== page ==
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Robitussin: Pregnancy in a $5 Bottle of Hope
Meghan O'Brian had been trying to get pregnant for more than a year and a half when a test flashed her a positive result last July. Just 29 years old at the time, she had seen fertility specialists, undergone ultrasounds and blood analysis, and even had a procedure to see if her fallopian tubes were blocked. She had been given constant and often contradictory advice: to give it time and relax, or to go straight to in-vitro fertilization and hormone treatment. But when she finally found out she was pregnant, there was one word that flashed through her mind: “Robitussin.”
Ms. O'Brian and her husband, Jon, a doctor of emergency medicine, welcomed their daughter, Mila, on Wednesday in Vancouver. They credit the baby's conception to an unlikely factor, an everyday cough syrup that is celebrated as a fertility aid by a community of women who describe themselves as TTC – “trying to conceive.”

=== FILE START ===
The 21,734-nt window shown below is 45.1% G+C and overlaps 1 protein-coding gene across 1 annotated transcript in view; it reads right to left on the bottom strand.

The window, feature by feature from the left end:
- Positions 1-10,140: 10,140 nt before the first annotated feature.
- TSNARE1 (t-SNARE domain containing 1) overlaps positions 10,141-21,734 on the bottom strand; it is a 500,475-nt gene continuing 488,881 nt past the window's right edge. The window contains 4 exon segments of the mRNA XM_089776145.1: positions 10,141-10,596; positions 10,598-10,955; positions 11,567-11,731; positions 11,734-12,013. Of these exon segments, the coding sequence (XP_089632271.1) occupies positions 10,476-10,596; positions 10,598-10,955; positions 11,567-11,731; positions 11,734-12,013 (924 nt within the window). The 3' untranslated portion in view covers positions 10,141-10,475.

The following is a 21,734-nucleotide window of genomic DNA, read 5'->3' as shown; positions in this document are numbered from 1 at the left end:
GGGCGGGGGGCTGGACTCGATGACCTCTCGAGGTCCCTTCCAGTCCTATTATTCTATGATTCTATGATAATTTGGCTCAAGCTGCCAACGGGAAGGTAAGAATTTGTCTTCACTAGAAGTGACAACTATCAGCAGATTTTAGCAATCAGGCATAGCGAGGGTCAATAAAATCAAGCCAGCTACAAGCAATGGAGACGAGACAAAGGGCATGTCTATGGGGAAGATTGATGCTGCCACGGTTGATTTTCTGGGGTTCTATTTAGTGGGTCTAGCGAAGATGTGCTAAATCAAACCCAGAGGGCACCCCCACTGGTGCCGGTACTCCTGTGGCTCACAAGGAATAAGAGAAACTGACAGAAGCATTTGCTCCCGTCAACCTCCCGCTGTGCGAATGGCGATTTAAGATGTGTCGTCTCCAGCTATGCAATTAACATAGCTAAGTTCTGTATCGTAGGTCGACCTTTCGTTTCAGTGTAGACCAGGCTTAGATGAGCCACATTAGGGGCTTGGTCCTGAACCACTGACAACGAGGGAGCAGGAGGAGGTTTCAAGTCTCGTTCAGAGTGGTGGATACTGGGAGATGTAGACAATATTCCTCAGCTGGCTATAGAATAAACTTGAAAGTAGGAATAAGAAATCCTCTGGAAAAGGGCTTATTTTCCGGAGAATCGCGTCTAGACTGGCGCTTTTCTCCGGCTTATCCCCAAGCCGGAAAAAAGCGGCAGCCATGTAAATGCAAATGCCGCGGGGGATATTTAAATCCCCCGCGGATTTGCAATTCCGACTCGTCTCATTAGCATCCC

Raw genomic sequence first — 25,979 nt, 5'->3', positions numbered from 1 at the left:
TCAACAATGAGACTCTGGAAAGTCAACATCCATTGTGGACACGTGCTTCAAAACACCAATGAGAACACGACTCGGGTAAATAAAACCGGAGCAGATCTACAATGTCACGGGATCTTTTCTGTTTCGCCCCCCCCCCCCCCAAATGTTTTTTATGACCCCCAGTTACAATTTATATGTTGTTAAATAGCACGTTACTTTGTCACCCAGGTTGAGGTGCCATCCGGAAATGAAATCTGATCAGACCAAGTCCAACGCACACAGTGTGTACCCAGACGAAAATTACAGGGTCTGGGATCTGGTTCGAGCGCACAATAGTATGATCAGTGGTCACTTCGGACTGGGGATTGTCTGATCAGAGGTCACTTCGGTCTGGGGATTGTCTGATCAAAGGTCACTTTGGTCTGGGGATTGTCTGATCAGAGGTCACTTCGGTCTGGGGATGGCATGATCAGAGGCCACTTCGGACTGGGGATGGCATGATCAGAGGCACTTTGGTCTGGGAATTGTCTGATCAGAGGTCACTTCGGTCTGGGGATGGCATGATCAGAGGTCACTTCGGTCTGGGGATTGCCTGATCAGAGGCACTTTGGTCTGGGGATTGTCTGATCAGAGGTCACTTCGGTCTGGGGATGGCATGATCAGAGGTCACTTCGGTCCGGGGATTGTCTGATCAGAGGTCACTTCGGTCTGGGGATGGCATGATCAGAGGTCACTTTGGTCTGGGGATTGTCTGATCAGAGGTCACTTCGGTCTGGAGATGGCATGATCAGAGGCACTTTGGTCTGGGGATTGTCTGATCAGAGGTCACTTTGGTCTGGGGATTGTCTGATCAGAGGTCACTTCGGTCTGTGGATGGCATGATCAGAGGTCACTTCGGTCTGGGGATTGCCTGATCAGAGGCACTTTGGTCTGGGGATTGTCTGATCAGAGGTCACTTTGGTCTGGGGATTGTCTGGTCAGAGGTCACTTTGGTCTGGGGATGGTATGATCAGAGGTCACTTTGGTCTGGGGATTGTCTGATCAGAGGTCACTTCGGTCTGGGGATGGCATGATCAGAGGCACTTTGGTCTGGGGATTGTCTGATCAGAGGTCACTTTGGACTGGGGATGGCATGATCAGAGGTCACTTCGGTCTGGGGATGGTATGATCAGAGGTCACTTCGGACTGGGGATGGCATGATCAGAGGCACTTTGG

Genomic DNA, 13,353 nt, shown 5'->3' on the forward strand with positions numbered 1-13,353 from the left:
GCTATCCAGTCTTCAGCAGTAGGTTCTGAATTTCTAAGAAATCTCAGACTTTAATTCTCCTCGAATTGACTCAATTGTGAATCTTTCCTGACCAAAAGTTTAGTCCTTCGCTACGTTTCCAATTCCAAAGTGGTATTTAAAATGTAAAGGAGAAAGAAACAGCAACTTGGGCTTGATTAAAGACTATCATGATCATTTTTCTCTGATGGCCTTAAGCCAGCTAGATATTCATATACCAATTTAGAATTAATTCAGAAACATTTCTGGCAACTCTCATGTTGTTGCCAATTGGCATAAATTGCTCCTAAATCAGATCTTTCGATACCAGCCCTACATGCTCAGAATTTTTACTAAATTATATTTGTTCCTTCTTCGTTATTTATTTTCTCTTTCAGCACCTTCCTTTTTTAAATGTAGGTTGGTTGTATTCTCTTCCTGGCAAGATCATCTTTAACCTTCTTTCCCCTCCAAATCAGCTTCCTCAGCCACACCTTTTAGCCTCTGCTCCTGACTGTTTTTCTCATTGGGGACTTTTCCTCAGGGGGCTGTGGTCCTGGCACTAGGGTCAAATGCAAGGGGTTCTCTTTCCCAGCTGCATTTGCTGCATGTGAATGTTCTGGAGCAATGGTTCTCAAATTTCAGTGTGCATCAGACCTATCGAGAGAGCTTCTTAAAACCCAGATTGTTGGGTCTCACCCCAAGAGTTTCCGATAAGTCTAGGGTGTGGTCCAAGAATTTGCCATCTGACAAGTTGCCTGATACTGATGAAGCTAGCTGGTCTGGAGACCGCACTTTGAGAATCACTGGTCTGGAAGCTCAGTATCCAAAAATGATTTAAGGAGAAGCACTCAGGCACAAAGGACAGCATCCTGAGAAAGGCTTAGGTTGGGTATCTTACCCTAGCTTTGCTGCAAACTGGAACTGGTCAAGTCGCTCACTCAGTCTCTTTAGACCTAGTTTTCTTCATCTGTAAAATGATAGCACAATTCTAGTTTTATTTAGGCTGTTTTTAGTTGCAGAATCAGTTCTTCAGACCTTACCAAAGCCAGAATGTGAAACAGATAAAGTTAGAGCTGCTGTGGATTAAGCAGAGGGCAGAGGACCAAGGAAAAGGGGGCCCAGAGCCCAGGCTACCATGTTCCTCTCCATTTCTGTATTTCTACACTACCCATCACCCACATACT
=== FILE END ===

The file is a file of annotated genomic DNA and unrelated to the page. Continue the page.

A Pennsylvania doctor, Jerome Check, published an article called “Improvement of cervical factor with guaifenesin” in the Journal of Fertility and Sterility in 1982. It documented a study of 40 couples who had been attempting unsuccessfully to conceive for at least 10 months.
The women were given 200 milligrams of guaifenesin three times a day, from the fifth day of menstruation through to ovulation. Dr. Check found that 23 of the women showed “marked improvement in postcoital tests after treatment, while seven showed slight improvement,” meaning that their cervical mucus was noticeably thinner.
More important, of those 23 couples, Dr. Check wrote that 15 became pregnant while testing the regimen. One patient with only mild improvement in her mucus levels also conceived. Dr. Check concluded that guaifenesin is “one of the simplest and cheapest treatment methods of addressing the cervical factor.” Read more.